Lake Nona freshman quarterback Tucker Israel has arrived.
Israel threw for 408 yards and five touchdowns in his team’s 34-14 victory against Cypress Creek this past Friday, giving the Lions their first win since Oct. 2009.
If reading ‘quarterback’ and ‘Israel’ in the same sentence invokes déjà vu, don’t worry. Tucker Israel is the cousin of former University High standout and UCF quarterback Kyle Israel.
It’s a connection that people make from time to time according to Tucker and that realization will become more frequent as he continues to put up lofty numbers. However, the cousins don’t want there to be a comparison when it’s all said and done.
“He was pretty good, I want to be better,” Tucker said of Kyle, who started at UCF in 2006 and 2007 while leading the Knights to their first C-USA championship in 2007. “But there’s no pressure on me just because he’s my cousin.”
Kyle feels the same way.
“I just think his overall talent as a whole is better than mine was (at his age,)” Kyle said. “I think I had a little bit more natural talent and I think he’s taken his natural talent and really developed it into something that could potentially be really special.”
A large part of Tucker Israel’s early success can be attributed to his cousin.
“It’s pretty awesome,” Tucker said. “He’s giving me tips and hints from college and it’s helped me because right now I’m learning the same stuff he learned in college.”
Kyle’s philosophy is to teach Tucker (6-0, 180) everything he learned in small doses and to make sure success doesn’t go to his cousin’s head.
“Everyone is going to say great things to him and talk highly about him and try to pump him up a little bit,” Kyle said. “But there’re a few people in his life who have to keep him grounded and I try to consider myself one of those people.”
Case in point: after Tucker’s five-touchdown, three-interception performance versus Cypress Creek, Kyle chose to focus on what Tucker could do better.
“I said ‘good job, congratulations,’” Kyle said. “But the next question was ‘what happened on those three interceptions?’”
Both Israels didn’t have much, or any, experience playing quarterback heading to high school. Tucker was a fullback/linebacker in youth football until he got to eighth grade, while Kyle didn’t line up behind center until he was a freshman at University.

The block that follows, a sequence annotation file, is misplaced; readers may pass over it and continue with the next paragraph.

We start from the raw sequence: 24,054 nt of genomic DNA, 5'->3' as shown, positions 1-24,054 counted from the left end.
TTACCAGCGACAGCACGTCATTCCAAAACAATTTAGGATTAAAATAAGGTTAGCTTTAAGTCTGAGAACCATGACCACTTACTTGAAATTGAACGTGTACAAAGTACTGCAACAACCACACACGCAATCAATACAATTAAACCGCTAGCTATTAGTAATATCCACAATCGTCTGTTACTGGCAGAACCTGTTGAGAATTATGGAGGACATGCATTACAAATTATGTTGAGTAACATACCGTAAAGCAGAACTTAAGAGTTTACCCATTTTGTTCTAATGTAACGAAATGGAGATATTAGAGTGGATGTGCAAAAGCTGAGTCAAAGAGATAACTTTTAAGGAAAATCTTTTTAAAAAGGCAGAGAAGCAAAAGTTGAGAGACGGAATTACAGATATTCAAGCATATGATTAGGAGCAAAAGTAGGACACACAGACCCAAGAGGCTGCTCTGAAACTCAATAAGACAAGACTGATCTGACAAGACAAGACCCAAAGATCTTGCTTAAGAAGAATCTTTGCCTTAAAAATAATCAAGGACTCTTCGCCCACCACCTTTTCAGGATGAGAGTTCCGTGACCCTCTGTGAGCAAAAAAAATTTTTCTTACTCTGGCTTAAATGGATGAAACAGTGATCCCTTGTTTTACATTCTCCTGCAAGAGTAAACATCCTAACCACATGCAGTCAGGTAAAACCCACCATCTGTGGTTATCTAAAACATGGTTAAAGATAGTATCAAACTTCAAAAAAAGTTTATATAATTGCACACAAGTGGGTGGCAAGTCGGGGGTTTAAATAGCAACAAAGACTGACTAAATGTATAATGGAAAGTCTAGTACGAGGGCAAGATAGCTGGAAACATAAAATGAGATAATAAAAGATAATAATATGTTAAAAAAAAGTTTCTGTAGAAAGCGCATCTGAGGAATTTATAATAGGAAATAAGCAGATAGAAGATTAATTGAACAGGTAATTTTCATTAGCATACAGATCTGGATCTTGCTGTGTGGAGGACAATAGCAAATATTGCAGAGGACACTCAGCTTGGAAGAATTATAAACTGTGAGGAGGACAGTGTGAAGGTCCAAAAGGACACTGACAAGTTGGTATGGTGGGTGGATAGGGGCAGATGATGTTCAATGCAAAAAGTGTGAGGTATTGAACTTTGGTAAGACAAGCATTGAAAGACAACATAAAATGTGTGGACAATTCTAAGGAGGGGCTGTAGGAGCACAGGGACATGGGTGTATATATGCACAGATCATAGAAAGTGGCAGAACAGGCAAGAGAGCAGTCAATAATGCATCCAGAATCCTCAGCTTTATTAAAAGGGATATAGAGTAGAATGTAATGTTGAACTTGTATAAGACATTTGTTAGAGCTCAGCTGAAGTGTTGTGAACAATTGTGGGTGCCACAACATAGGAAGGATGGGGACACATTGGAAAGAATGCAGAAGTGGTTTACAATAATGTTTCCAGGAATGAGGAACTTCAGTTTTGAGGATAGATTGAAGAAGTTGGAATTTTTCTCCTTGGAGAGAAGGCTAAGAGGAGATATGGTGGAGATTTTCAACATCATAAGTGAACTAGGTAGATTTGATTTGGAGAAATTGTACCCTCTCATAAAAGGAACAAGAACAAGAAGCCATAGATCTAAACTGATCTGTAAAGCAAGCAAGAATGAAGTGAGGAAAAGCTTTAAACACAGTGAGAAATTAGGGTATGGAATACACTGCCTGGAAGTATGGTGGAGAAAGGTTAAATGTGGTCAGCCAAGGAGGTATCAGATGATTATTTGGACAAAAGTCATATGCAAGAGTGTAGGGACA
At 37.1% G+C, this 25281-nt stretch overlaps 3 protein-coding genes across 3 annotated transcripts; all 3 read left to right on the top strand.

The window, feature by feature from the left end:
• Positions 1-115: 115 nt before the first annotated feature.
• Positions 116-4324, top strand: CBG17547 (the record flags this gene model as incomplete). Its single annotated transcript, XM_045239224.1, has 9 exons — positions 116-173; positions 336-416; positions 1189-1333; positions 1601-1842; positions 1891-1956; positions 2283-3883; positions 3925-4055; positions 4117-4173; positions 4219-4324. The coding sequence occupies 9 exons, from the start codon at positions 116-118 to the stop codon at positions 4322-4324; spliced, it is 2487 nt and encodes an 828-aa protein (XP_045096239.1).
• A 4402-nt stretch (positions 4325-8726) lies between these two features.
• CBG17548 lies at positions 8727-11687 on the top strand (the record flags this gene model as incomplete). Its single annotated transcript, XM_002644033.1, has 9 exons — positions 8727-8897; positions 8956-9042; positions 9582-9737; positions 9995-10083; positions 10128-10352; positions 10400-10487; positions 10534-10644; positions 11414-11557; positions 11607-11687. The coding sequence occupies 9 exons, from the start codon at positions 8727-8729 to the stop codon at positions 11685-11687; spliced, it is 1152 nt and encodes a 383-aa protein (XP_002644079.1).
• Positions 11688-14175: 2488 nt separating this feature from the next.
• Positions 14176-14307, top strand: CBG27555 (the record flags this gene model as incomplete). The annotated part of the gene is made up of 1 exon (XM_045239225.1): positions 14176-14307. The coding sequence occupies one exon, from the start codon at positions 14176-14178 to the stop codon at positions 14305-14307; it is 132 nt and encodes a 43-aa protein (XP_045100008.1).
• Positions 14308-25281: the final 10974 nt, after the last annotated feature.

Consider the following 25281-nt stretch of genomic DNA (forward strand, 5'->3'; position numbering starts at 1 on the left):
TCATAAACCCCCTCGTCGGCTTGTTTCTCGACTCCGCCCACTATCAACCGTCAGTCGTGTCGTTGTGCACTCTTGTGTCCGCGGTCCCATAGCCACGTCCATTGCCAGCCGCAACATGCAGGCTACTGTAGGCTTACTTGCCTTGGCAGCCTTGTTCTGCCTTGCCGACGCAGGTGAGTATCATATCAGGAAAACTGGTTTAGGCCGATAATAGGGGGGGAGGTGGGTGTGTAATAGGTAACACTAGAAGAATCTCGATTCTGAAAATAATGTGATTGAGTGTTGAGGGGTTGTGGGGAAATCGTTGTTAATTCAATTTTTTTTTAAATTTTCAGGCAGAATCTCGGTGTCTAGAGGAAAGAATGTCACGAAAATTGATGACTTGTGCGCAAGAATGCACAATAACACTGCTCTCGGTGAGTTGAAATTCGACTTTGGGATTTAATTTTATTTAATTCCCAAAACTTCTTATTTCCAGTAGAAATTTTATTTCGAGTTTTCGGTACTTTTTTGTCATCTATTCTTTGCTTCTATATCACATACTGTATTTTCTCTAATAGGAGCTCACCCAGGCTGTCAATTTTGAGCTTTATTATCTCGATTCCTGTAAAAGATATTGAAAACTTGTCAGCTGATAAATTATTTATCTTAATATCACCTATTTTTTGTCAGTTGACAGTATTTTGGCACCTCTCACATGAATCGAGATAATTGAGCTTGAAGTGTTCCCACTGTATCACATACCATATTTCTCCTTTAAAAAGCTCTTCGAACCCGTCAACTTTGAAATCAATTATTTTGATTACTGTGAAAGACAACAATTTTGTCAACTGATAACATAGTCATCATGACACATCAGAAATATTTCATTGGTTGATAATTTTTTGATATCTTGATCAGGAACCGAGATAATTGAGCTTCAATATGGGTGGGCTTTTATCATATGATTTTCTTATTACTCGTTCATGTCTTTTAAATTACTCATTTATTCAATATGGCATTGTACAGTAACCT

“I was very raw, didn’t have a whole lot of anybody telling me what to do at the quarterback position before I made the move up to varsity,” Kyle said.
Kyle knows from his experience that Tucker will have his ups and downs, especially given the pressure that comes with being ‘the guy’ at such a young age. It’s something Tucker is learning to embrace with the support of his teammates and family.
“It’s a pretty good amount of weight (on my shoulders,)” Tucker said. “I just have to talk with everyone, they encourage me. My parents, mom and dad, it’s more stressful for them than it is for me, sitting in the stands. But it’s a pretty good amount of weight right there on my shoulders.”
Lake Nona coach Anthony Paradiso has had success developing quarterbacks, especially those who started playing the position later in their careers. Take Kevin Sousa, for example.
Sousa, the record-setting QB at Lake Nona for the past two years, was a soccer player when Paradiso found him. Sousa is now a roster-freshman quarterback at Wake Forest. There are eight QBs on the Demon Deacons' roster, three of which are true freshmen.
And Sousa is still wearing No. 8, even at Wake. So is Israel, back at Lake Nona.
The number holds high esteem and important significance as a quarterback under Paradiso's tutelage. It means you've arrived.
"All my starting quarterbacks wear No. 8," Paradiso said. "It kind of started off like the old Notre Dame thing where all their quarterbacks wore No. 3. My first quarterback chose No. 8 and so that's just what it has been."
So Sousa, the holder of all Lake Nona quarterback and offensive records, didn't have his number retired, but it was handed down.
"He's worked with Sousa before, actually," Paradiso said of Israel. "He's doing great so far. He's going to be a good one."